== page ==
Hebrews 10:18
And where these have been forgiven, an offering for sin is no longer needed.
Complete Forgiveness Through the Perfect SacrificeW. Jones Hebrews 10:18
A Saviour Such as You NeedC. H. Spurgeon.Hebrews 10:15-18
Blotted OutHebrews 10:15-18
God Forgives and ForgetsHebrews 10:15-18
The Bible Written in the MindHomilistHebrews 10:15-18
Now where remission of these is, there is no more offering for sin. Our text authorizes three observations.

I. THAT THE SAVIOR'S SACRIFICE FOR SIN WAS PERFECT. This is implied in the text. It is stated more than once in the preceding argument. To prove it was one of the great objects of the doctrinal portion of this letter. It has already come under our notice in several of our homilies (see on Hebrews 7:26-28; Hebrews 9:11, 12; Hebrews 9:13, 14; Hebrews 10:5-10).


1. By comparing it with the partial putting away of sins obtained through the legal sacrifices. "Sacrifices which can never take away sins" (ver. 11). The word employed here signifies "to take clean away (cf. Acts 27:20), i.e. to put off like the garment which clings to the person, or the ring on the finger; as, for instance, the besetting sin of Hebrews 12:1, or the besetting infirmity of ver. 3. The sacred writer does not mean to say that sins were not forgiven to sacrificial worshippers under the Law; but that the legal sacrifices had no inward spiritual power to give peace to the conscience, or any assured sense of pardon, purity to the heart, or any really new beginning of spiritual life (Hebrews 9:9). With these in their subject-matter and their inadequacy, ever similar and oft-repeated sacrifices, he contrasts (ver. 12) the "one sacrifice for sins of Jesus Christ, which is no other than himself" (Delitzsch). And Alford, "The (legal) sacrifice might bring sense of partial forgiveness; but it could never denude the offerer of sinfulness - strip off and take away his guilt." But through the sacrifice of the Christ sin is really taken away. He who heartily believes in him is reconciled unto God, receives absolute and full forgiveness of sins, and is inspired by a new and holy affection, even supreme love to God. And this affection is the mightiest antagonist of sin. He who is inspired by it is not overcome of evil, but overcomes evil with good.

2. By the expressions which are used to set it forth. "Their sins and their iniquities will I remember no more" (see our remarks on Hebrews 8:12). Here is the greatest encouragement to sinners to seek forgiveness from God. "There is forgiveness with thee, that thou mayest be feared. With the Lord there is mercy, and with him is plenteous redemption." "Let the wicked forsake his way," etc. (Isaiah 55:7).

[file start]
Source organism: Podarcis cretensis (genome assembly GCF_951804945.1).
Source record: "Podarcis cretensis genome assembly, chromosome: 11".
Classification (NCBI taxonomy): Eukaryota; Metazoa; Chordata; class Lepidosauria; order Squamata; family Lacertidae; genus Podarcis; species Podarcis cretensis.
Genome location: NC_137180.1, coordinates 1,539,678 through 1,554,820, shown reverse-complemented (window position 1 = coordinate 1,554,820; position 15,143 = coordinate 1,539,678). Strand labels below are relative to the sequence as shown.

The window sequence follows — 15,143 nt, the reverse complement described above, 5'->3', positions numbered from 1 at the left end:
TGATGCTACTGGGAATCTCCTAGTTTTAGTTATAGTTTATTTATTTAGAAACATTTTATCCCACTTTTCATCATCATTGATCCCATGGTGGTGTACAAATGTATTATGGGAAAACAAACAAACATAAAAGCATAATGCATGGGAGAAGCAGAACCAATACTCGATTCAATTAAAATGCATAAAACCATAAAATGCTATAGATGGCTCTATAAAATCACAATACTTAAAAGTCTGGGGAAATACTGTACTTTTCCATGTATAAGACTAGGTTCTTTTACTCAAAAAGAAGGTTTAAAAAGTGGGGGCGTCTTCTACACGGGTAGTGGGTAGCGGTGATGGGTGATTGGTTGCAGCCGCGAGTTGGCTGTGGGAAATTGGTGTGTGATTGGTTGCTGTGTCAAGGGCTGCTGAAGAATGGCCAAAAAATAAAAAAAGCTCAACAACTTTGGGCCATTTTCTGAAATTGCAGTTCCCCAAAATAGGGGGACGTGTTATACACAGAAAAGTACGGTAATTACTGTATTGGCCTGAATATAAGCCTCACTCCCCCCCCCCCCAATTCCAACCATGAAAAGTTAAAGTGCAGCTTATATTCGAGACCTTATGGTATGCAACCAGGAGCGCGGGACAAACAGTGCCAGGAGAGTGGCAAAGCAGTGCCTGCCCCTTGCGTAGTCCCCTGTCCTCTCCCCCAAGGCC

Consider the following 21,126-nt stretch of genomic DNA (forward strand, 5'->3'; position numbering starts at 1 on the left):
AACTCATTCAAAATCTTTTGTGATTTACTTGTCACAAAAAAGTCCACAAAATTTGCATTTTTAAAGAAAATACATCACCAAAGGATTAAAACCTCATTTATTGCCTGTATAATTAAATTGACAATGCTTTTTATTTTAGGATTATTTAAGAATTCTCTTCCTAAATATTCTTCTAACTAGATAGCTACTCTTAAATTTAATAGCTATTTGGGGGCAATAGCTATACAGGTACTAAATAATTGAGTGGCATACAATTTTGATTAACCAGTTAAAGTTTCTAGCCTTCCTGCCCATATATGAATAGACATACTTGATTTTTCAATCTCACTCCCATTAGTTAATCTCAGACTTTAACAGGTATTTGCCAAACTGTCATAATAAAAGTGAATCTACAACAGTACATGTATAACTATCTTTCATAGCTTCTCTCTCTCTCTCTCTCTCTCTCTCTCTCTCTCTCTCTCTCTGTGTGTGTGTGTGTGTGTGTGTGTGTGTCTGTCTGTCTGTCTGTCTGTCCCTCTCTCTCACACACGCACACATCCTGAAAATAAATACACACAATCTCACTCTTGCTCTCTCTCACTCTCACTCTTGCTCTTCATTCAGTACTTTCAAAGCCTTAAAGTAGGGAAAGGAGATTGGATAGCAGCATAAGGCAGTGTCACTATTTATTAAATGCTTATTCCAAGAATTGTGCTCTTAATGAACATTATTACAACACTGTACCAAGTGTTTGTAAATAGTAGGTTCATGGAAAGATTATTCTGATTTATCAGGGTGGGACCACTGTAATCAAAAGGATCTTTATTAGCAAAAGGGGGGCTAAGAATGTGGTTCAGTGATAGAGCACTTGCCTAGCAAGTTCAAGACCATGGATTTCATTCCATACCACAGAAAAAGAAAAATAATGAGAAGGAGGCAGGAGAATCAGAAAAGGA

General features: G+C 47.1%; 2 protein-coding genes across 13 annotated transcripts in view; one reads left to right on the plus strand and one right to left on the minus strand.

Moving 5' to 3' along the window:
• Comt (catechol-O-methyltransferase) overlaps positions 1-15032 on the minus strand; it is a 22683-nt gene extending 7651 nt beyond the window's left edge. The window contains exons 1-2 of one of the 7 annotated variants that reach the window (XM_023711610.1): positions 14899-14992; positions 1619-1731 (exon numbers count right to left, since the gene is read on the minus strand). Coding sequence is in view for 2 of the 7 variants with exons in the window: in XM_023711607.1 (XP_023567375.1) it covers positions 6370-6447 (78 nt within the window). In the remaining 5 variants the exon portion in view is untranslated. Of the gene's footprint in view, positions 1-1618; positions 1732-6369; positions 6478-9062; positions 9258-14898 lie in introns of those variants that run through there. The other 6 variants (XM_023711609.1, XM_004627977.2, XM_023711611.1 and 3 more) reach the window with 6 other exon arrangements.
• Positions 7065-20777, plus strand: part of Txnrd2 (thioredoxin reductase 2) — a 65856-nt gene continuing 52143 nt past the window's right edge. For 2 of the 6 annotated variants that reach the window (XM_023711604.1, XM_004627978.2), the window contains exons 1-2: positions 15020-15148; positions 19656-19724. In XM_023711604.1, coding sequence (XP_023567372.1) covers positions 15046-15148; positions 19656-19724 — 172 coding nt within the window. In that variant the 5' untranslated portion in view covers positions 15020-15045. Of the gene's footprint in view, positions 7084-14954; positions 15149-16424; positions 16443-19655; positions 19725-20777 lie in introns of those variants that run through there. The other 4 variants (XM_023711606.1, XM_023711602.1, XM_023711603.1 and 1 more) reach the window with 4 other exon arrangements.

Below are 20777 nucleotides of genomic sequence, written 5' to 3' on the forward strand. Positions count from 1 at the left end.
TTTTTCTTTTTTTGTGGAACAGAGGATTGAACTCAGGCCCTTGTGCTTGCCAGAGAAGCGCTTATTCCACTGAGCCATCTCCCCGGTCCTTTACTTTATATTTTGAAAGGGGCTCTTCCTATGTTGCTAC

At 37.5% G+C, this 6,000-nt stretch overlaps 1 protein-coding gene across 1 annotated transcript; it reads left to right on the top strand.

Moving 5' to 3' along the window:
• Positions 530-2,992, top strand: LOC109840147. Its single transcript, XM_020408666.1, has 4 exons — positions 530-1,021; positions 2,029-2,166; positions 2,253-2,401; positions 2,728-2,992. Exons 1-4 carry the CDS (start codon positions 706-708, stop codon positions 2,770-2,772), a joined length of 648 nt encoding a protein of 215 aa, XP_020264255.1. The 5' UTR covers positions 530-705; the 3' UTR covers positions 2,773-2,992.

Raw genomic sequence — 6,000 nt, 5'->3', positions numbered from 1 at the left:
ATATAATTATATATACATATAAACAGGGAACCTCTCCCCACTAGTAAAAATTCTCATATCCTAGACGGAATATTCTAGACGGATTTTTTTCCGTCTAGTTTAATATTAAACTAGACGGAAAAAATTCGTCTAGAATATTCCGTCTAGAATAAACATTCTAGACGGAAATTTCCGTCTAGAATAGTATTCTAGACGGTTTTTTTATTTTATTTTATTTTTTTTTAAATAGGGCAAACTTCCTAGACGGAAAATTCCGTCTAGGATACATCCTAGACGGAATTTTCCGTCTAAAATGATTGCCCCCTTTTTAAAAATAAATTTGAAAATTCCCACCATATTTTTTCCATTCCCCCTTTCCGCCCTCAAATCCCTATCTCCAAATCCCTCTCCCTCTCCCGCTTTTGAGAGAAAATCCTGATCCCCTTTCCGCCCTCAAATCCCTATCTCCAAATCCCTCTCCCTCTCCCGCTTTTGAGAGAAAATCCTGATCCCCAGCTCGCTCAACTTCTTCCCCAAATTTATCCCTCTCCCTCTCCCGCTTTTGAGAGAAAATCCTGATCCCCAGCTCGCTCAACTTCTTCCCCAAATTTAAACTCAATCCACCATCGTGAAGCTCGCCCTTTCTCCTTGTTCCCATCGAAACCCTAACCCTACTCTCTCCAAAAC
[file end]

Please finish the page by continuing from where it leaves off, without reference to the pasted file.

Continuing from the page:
III. THAT THE SAVIOR'S SACRIFICE WILL NEVER BE REPEATED. "Now where remission of these is, there is no more offering for sin." Being perfect in itself and in its efficacy, his sacrifice needs no repetition (see remarks on this in our homilies on Hebrews 7:26-28; Hebrews 9:27, 28; Hebrews 10:5-10). Learn the folly of looking for other and more effective means of salvation. The grandest and most convincing proof of the love that God hath to us has been given in the sacrifice of Christ. No greater sacrifice, no more constraining influence, is possible. Let us accept the perfect Sacrifice, and the all-sufficient Savior. - W.J.

I will put My laws into their hearts.
Christianity in human life is better than Christianity in cold ink, because —

1. It contains the Divine things, the other only the symbols.

2. It is the end of culture, the other only the means.

3. It is self-obvious, the other requires explanation.

4. It is imperishable, the other temporary.


I. IT IS THIS WHICH CONSTITUTES THE GLORY AND SUPERIORITY OF THE NEW COVENANT OF GRACE — NAMELY, THAT IT GIVES TO ALL WHO ARE INTERESTED IN PERFECT SALVATION. Our text tells us that in two points the old covenant was far behind the new: first, in the matter of sanctification the old covenant did not do what the new one accomplishes, for the new writes God's law upon our hearts and upon our minds, whereas the old covenant was only written out on tables of stone; and, secondly, the old covenant could not put away the guilt of sin, whereas the new covenant runs on this wise — "And their sins and their iniquities will I remember no more."


III. Lastly, does not this doctrine ANSWER A QUESTION that has often been propounded to me, namely, HOW IT IS THAT THERE ARE SO MANY HEARTS WHICH CAN FIND NO PEACE? Some people are always learning, but never coming to the truth. They are good people in many senses, but they cannot be happy. They are always discontented. Now, what do you think is the reason? I am sure it is this, they will not agree that Christ shall be all in all to them.

(C. H. Spurgeon.)

"Mother forgives me when I've been naughty," said a little girl; "but I see in her face all day after, though she does not frown, that she remembers what I did in the morning. She cannot forget. God forgives and forgets, for 'He makes it up' altogether."

A little boy was once much puzzled about sins being blotted out, and said: "I cannot think what becomes of the sins God forgives, mother." "Why, Charlie, can you tell me where are the figures you wrote on your slate yesterday?" "I washed them all out, mother." "And where are they, then? Why, they are nowhere; they are gone," said Charlie. "Just so it is with the believer's sins — they are gone; blotted out; 'remembered no more.'"

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